By 2030, China will have almost tripled its gross domestic product (GBP), India will have overtaken Japan as the world's fourth biggest economy, and the UK's GDP will be lagging behind Brazil's.
So says data from the US Department of Agriculture, who have published their projections of each country's GDP for the next 15 years.
The figures give an interesting insight into the rapidly changing world economy.
Brazil's runaway economic success is well-known, but it may be surprising that in 15 years, Nigeria will have moved up six places and edged into the world's largest economies - with a projected GDP of $1,048 billion, more than double their current figure.
While the US is set to remain the world's largest economy in 2030, they won't be as comfortable in their position. Currently, the US's GDP is almost double that of the second-largest economy - China.
According to the projections, China will be snapping at their heels, with a GDP only $2000 billion lower. The fact they will have tripled their GDP by then suggests that they won't be in second place for much longer.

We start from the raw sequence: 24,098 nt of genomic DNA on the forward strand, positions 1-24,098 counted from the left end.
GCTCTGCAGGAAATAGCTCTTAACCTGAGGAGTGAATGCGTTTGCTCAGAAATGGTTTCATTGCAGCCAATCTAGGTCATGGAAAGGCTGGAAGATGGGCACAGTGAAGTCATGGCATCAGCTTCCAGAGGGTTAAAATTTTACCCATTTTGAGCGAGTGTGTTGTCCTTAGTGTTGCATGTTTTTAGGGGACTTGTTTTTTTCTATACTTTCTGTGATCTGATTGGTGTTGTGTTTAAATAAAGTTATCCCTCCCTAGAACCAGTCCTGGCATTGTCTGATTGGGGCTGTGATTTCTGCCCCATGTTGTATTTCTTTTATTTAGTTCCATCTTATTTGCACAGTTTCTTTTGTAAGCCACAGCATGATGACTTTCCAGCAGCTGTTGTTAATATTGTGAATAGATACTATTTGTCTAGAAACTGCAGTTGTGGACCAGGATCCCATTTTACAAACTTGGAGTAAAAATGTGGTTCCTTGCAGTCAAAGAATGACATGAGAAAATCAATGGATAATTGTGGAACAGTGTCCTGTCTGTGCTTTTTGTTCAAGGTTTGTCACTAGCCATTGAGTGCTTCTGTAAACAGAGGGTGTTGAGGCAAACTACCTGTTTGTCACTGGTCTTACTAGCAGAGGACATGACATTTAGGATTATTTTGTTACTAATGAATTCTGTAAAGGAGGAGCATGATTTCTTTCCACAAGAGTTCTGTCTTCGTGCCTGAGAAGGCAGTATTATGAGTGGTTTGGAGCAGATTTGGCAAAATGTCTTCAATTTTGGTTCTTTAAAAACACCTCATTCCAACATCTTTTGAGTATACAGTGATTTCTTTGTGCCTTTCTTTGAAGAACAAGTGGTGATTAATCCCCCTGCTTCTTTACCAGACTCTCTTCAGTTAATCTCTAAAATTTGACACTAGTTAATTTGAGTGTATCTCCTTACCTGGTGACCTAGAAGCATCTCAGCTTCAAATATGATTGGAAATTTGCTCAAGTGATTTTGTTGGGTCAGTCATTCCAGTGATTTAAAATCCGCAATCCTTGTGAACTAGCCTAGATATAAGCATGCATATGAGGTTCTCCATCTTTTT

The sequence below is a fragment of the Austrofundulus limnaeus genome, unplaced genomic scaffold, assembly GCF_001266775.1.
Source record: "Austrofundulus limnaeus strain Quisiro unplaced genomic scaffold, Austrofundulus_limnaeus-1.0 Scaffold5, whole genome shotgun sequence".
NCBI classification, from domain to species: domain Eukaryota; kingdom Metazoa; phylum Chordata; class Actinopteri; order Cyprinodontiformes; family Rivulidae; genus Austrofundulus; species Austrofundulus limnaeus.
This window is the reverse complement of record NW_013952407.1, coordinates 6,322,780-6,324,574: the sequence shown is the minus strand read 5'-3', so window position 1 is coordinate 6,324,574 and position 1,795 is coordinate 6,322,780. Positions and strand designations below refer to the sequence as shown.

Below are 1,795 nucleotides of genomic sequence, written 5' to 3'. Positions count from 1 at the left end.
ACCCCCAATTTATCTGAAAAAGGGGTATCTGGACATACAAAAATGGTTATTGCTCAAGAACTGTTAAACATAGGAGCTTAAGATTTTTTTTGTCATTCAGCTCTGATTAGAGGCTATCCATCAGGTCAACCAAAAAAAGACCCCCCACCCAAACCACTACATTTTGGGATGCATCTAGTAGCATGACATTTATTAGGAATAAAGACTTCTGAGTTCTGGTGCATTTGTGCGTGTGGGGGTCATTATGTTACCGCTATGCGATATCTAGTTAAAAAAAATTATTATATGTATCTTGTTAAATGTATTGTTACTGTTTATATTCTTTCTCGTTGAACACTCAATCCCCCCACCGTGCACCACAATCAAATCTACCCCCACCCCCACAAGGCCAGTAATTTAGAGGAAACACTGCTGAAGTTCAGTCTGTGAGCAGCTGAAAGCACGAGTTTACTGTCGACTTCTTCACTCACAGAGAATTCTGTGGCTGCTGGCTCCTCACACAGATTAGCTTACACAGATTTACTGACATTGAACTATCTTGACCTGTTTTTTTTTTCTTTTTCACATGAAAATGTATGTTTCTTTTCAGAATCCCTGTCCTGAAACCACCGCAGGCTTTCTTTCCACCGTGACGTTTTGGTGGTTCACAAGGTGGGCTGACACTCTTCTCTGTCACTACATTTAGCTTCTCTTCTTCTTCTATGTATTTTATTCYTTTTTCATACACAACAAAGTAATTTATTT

Things are looking up for India as well, which will use its massive labour force to steam past western Europe, overtaking Germany, France and the UK.
There are, of course, some losers too. Russia, despite being set to add £800 billion to its GDP, will fall one place to become the 12th biggest economy.
Even the poor old UK will move down the chain - despite being projected to add more than $1000 billion to its GDP, it will go down one place, becoming the world's 7th biggest economy.
At the bottom in 2030 will be the Federated States of Micronesia - a cluster of Islands in the Pacific whose GDP will fall to only around $500 million.
The US government data included projected GDPs for 190 countries, whose economic output make up more than 99 per cent of the global economy.
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